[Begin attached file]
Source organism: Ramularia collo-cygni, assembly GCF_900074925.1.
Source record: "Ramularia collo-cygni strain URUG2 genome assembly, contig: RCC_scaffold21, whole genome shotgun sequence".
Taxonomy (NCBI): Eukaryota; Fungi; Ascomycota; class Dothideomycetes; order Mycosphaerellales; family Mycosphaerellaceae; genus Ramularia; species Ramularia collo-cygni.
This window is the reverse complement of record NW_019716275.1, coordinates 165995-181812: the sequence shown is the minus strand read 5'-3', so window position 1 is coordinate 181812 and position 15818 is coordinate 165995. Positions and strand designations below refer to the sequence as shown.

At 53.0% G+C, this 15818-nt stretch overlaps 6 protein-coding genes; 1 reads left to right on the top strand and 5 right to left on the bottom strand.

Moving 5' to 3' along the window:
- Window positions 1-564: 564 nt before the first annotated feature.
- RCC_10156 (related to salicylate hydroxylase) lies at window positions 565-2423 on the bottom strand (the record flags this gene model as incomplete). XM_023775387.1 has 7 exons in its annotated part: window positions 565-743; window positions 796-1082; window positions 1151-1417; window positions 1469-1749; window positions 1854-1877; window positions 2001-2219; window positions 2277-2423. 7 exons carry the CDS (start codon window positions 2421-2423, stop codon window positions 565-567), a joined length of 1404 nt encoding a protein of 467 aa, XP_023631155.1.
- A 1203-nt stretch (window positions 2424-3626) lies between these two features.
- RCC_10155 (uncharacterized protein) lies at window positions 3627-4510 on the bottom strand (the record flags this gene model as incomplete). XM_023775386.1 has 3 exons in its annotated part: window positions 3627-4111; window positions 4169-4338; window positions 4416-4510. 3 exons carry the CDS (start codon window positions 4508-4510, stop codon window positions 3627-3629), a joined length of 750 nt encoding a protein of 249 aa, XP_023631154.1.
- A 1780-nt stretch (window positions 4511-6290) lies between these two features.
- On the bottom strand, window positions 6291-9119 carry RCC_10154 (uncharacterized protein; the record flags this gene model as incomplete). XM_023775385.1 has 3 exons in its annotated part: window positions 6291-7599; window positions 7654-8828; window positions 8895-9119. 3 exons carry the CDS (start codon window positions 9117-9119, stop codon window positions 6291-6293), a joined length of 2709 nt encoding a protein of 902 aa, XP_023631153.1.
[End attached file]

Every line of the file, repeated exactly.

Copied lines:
Source organism: Ramularia collo-cygni, assembly GCF_900074925.1.
Source record: "Ramularia collo-cygni strain URUG2 genome assembly, contig: RCC_scaffold21, whole genome shotgun sequence".
Taxonomy (NCBI): Eukaryota; Fungi; Ascomycota; class Dothideomycetes; order Mycosphaerellales; family Mycosphaerellaceae; genus Ramularia; species Ramularia collo-cygni.
This window is the reverse complement of record NW_019716275.1, coordinates 165995-181812: the sequence shown is the minus strand read 5'-3', so window position 1 is coordinate 181812 and position 15818 is coordinate 165995. Positions and strand designations below refer to the sequence as shown.

At 53.0% G+C, this 15818-nt stretch overlaps 6 protein-coding genes; 1 reads left to right on the top strand and 5 right to left on the bottom strand.

Moving 5' to 3' along the window:
- Window positions 1-564: 564 nt before the first annotated feature.
- RCC_10156 (related to salicylate hydroxylase) lies at window positions 565-2423 on the bottom strand (the record flags this gene model as incomplete). XM_023775387.1 has 7 exons in its annotated part: window positions 565-743; window positions 796-1082; window positions 1151-1417; window positions 1469-1749; window positions 1854-1877; window positions 2001-2219; window positions 2277-2423. 7 exons carry the CDS (start codon window positions 2421-2423, stop codon window positions 565-567), a joined length of 1404 nt encoding a protein of 467 aa, XP_023631155.1.
- A 1203-nt stretch (window positions 2424-3626) lies between these two features.
- RCC_10155 (uncharacterized protein) lies at window positions 3627-4510 on the bottom strand (the record flags this gene model as incomplete). XM_023775386.1 has 3 exons in its annotated part: window positions 3627-4111; window positions 4169-4338; window positions 4416-4510. 3 exons carry the CDS (start codon window positions 4508-4510, stop codon window positions 3627-3629), a joined length of 750 nt encoding a protein of 249 aa, XP_023631154.1.
- A 1780-nt stretch (window positions 4511-6290) lies between these two features.
- On the bottom strand, window positions 6291-9119 carry RCC_10154 (uncharacterized protein; the record flags this gene model as incomplete). XM_023775385.1 has 3 exons in its annotated part: window positions 6291-7599; window positions 7654-8828; window positions 8895-9119. 3 exons carry the CDS (start codon window positions 9117-9119, stop codon window positions 6291-6293), a joined length of 2709 nt encoding a protein of 902 aa, XP_023631153.1.